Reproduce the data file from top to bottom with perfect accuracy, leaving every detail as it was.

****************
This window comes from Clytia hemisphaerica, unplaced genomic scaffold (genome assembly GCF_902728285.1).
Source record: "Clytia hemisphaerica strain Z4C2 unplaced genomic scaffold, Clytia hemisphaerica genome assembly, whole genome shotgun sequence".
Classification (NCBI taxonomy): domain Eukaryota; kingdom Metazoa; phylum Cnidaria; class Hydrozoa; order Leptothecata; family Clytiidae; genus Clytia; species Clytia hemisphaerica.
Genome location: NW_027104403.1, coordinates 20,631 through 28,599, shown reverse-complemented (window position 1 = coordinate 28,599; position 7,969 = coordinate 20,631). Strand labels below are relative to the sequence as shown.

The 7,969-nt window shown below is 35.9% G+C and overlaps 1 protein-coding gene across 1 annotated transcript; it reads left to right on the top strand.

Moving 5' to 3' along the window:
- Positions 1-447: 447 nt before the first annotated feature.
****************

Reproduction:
This window comes from Clytia hemisphaerica, unplaced genomic scaffold (genome assembly GCF_902728285.1).
Source record: "Clytia hemisphaerica strain Z4C2 unplaced genomic scaffold, Clytia hemisphaerica genome assembly, whole genome shotgun sequence".
Classification (NCBI taxonomy): domain Eukaryota; kingdom Metazoa; phylum Cnidaria; class Hydrozoa; order Leptothecata; family Clytiidae; genus Clytia; species Clytia hemisphaerica.
Genome location: NW_027104403.1, coordinates 20,631 through 28,599, shown reverse-complemented (window position 1 = coordinate 28,599; position 7,969 = coordinate 20,631). Strand labels below are relative to the sequence as shown.

The 7,969-nt window shown below is 35.9% G+C and overlaps 1 protein-coding gene across 1 annotated transcript; it reads left to right on the top strand.

Moving 5' to 3' along the window:
- Positions 1-447: 447 nt before the first annotated feature.